As I spent time in my childhood home, I began to remember the importance and joy a pet in the home can bring a family. My thirteen-year-old Labrador Retriever puttered around after my mother, constantly on her heels, protecting her from the world. As the days melted away, so did the youthful spirit of our beloved dog. Gray in the muzzle, she began to slow down rapidly, finding comfort on our plush couches or my mother’s lap. It became clear her time on this earth was coming to an end, and the family prepared themselves for the emotional pain that was foreseeably ahead. As the summer heat began to dissipate, and pumpkins popped up on the suburban porches around us, we took our lab for some of her last walks. On a dark Saturday, we realized it was time to take her out of her misery, a realization every pet owner dreads. As we said our goodbyes, embracing our sweet and kind elderly lab. I still remember her smell as I tucked my face into her black fur, eyes filled with tears. Despite the overwhelming pain and loss, I couldn’t help but think “I’d do this again. The years of joy and love are worth the pain.”
Silence is deafening when you are not accustomed to it. Opening your front door is never the same when you previously took for granted a four-legged greeting. My childhood home felt empty without the love only a dog can give. Everyone grieves differently, and while my parents allowed themselves to feel the sadness and process our loss, I tend to make plans when I’m feeling extreme grief. I took to my computer, pouring over adoption center’s websites, Facebook groups, Upstate forums for available puppies, and spoke with countless friends who may have leads. Like many young adults, I had previously treasured my freedom, my independence, and my ability to act at a moment’s notice. However, over the past eight months living in my childhood home, spending quality time with the people and animals I love, my mindset changed drastically. I began to yearn for the companionship I previously had written off as an impractical impulse. As I poured over the adorable faces of puppies needing homes, I began to create a checklist of self-imposed necessary requirements.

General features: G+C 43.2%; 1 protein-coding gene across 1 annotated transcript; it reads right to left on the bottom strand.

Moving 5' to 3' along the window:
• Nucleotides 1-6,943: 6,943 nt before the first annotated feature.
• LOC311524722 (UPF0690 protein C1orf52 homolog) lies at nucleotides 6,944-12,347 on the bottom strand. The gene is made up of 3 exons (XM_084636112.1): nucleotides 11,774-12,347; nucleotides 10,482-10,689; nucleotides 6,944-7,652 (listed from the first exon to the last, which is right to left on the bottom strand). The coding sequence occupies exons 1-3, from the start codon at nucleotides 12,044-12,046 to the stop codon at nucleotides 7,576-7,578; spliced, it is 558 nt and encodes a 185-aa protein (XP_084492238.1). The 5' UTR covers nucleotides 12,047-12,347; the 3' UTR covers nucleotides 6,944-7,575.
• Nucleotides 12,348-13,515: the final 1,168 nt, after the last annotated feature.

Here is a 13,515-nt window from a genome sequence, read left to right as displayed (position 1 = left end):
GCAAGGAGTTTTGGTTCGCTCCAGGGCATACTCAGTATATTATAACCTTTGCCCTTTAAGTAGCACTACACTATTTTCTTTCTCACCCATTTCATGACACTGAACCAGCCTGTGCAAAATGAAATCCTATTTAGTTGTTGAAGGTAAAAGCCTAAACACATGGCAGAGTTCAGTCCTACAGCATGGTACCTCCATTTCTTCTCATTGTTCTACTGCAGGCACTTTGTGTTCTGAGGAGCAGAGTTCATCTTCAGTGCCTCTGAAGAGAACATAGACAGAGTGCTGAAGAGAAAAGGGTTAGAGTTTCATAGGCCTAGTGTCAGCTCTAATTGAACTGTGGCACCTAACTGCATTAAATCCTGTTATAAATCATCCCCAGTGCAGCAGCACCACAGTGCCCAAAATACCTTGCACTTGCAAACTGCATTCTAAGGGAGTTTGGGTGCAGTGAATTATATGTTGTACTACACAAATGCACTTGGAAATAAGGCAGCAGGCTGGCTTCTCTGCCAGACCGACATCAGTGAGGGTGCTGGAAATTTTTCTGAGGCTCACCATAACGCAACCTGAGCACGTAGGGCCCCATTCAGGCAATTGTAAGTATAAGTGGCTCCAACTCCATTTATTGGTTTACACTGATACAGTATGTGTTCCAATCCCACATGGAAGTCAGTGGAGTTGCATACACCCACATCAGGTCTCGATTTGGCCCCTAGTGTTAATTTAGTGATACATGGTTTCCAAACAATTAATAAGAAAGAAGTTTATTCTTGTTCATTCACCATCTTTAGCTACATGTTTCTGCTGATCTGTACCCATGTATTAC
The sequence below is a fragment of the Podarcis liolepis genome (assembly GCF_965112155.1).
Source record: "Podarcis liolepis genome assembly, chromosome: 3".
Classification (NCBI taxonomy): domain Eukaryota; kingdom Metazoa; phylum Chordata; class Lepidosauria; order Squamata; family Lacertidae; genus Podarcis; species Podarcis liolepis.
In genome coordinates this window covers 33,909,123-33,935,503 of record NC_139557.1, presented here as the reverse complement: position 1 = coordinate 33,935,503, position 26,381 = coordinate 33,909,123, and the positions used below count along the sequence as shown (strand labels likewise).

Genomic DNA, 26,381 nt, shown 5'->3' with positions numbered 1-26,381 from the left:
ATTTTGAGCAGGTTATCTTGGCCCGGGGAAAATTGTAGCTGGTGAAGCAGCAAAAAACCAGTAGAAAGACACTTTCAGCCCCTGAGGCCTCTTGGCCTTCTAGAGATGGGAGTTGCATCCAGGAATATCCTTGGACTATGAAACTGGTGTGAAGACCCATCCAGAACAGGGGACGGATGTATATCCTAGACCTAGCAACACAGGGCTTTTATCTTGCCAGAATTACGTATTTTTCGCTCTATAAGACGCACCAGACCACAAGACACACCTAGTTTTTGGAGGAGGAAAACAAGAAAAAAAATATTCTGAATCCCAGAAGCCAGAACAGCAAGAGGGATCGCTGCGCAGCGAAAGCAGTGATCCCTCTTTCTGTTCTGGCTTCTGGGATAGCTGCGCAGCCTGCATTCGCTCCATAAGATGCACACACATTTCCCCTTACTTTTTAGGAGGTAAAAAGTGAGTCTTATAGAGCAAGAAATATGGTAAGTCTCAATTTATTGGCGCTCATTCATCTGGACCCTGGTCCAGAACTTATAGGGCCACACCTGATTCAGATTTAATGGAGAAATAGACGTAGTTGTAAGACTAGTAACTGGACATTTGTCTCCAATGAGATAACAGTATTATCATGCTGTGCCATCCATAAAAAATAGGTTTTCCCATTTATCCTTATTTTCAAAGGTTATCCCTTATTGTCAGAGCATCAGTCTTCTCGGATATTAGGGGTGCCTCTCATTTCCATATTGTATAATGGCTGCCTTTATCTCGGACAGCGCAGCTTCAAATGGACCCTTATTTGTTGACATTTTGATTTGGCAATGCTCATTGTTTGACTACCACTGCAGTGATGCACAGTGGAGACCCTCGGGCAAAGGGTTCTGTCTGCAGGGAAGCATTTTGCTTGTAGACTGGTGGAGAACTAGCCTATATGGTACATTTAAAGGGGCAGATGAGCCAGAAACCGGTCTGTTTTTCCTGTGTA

An honest discussion with my determined future roommates about their feelings and expected responsibilities towards a future puppy?
A savings account with a predetermined amount placed aside in case of any vet related emergency?
Temporary support from my parents, as I currently live in their home?
A plan in-place for how I will take care of a future puppy when remote working is dissolved and office attendance is expected? A plan that includes a potential work-related trip?
The personal acceptance that my social life will become tethered to the needs of the future puppy, as well as the notion that my independence is no longer?
A vet that is accepting new patients?
Referrals from reliable sources regarding my fitness as a future owner and puppy parent?
A comprehensive understanding of all fees and costs associated with adoption, such as puppy vaccines, toys, food, and treats?